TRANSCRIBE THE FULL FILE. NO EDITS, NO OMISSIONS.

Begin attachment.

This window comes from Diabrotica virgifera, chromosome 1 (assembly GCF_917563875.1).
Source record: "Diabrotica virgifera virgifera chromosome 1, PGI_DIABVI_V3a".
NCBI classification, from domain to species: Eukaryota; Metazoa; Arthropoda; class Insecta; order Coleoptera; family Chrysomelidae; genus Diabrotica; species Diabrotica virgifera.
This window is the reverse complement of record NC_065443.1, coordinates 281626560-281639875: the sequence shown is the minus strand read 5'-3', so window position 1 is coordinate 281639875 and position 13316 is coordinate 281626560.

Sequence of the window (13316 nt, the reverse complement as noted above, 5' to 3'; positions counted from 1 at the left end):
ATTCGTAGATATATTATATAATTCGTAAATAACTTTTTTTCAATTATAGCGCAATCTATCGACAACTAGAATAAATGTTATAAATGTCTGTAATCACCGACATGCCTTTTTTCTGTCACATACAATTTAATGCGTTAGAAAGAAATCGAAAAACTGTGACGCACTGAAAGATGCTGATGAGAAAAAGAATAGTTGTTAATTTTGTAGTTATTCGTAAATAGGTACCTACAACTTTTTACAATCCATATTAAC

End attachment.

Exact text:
This window comes from Diabrotica virgifera, chromosome 1 (assembly GCF_917563875.1).
Source record: "Diabrotica virgifera virgifera chromosome 1, PGI_DIABVI_V3a".
NCBI classification, from domain to species: Eukaryota; Metazoa; Arthropoda; class Insecta; order Coleoptera; family Chrysomelidae; genus Diabrotica; species Diabrotica virgifera.
This window is the reverse complement of record NC_065443.1, coordinates 281626560-281639875: the sequence shown is the minus strand read 5'-3', so window position 1 is coordinate 281639875 and position 13316 is coordinate 281626560.

Sequence of the window (13316 nt, the reverse complement as noted above, 5' to 3'; positions counted from 1 at the left end):
ATTCGTAGATATATTATATAATTCGTAAATAACTTTTTTTCAATTATAGCGCAATCTATCGACAACTAGAATAAATGTTATAAATGTCTGTAATCACCGACATGCCTTTTTTCTGTCACATACAATTTAATGCGTTAGAAAGAAATCGAAAAACTGTGACGCACTGAAAGATGCTGATGAGAAAAAGAATAGTTGTTAATTTTGTAGTTATTCGTAAATAGGTACCTACAACTTTTTACAATCCATATTAAC